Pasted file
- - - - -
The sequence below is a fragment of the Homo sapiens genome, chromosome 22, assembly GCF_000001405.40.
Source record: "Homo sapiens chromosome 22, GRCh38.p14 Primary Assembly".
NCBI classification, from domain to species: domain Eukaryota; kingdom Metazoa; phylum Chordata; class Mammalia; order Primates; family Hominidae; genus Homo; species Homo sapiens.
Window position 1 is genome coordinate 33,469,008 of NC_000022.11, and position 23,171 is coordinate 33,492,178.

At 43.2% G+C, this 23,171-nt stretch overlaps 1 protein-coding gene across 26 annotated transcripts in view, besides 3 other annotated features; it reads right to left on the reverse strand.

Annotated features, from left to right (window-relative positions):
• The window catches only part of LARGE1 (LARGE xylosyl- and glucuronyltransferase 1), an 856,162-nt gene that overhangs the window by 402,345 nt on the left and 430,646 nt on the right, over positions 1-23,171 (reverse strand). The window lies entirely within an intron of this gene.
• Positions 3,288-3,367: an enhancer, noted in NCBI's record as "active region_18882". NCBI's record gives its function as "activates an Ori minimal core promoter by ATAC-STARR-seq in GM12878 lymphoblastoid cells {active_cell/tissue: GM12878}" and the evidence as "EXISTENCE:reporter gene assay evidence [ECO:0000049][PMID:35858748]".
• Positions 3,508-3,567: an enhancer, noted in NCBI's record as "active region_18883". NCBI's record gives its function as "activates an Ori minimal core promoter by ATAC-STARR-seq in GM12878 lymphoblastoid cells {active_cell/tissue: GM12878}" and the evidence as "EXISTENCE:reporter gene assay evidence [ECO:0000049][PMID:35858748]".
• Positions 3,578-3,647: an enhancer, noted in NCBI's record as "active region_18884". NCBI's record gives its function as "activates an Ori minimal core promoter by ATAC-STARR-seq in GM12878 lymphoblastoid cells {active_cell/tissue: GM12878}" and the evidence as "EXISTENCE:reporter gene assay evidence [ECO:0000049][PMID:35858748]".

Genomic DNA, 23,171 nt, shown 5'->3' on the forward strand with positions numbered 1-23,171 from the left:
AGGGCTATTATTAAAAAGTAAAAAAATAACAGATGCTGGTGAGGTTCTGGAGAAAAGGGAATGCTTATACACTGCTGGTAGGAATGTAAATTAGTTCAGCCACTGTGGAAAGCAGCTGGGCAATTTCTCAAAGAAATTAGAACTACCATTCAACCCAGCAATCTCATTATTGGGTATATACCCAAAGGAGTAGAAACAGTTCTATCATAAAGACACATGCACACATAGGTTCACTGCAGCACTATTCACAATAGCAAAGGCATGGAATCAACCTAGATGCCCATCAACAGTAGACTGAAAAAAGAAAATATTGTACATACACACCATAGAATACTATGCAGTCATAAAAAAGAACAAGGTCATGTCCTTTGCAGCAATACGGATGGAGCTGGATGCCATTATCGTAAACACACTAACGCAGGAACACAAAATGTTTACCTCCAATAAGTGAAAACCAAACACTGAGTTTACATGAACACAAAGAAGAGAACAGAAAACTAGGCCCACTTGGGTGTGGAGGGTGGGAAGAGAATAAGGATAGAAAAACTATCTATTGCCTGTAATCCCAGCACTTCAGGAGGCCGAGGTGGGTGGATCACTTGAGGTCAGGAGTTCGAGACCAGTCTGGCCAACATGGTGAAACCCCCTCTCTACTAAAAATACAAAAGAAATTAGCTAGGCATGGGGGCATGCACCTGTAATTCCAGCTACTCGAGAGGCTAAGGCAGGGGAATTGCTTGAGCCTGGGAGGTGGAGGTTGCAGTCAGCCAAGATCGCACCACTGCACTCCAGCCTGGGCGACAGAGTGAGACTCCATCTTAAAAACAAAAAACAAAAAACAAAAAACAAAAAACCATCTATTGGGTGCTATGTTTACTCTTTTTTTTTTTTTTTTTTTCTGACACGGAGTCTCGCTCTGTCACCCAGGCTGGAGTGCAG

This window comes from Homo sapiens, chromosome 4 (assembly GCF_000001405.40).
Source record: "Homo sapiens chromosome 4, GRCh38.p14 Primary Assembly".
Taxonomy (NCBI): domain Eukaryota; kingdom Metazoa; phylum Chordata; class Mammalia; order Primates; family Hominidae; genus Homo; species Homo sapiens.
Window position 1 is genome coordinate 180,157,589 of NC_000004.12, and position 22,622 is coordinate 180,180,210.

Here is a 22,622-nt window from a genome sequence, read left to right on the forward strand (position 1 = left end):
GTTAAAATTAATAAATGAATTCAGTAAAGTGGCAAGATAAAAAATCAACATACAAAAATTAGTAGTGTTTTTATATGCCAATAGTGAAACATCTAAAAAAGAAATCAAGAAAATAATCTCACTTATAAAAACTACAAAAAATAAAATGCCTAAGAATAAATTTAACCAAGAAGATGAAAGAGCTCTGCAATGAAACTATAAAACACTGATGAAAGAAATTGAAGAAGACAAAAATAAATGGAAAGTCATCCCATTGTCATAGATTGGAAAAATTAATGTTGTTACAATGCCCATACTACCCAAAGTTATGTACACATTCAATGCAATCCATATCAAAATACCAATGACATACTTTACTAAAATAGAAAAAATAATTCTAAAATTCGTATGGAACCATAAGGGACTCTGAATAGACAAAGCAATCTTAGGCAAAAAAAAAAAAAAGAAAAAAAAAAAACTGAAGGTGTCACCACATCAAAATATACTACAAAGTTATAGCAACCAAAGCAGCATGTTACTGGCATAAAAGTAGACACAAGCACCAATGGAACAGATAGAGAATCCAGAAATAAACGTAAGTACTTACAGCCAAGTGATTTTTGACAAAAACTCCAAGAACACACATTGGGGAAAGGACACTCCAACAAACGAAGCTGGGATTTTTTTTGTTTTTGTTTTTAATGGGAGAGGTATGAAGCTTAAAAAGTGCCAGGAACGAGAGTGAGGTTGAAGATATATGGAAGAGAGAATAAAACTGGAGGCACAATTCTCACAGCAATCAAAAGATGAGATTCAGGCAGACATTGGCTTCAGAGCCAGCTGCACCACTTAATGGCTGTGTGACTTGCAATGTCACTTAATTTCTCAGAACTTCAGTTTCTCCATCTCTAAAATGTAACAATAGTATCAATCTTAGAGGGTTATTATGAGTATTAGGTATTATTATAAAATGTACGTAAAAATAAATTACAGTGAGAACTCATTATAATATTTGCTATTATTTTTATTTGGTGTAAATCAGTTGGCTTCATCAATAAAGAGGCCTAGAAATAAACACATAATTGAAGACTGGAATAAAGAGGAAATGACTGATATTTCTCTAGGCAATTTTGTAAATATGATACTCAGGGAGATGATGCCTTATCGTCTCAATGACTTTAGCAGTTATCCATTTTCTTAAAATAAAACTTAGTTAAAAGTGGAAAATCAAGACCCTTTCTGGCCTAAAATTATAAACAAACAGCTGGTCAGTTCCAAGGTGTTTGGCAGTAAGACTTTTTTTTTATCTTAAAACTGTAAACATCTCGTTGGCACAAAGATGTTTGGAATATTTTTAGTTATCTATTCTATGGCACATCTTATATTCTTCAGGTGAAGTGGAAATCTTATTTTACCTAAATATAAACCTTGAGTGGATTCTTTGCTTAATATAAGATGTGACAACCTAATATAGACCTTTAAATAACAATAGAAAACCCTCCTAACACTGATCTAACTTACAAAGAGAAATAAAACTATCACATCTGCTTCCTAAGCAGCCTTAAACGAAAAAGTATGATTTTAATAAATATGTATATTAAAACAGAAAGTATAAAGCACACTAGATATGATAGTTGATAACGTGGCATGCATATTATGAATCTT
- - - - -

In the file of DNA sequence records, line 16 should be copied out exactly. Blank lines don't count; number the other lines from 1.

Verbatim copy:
Window position 1 is genome coordinate 180,157,589 of NC_000004.12, and position 22,622 is coordinate 180,180,210.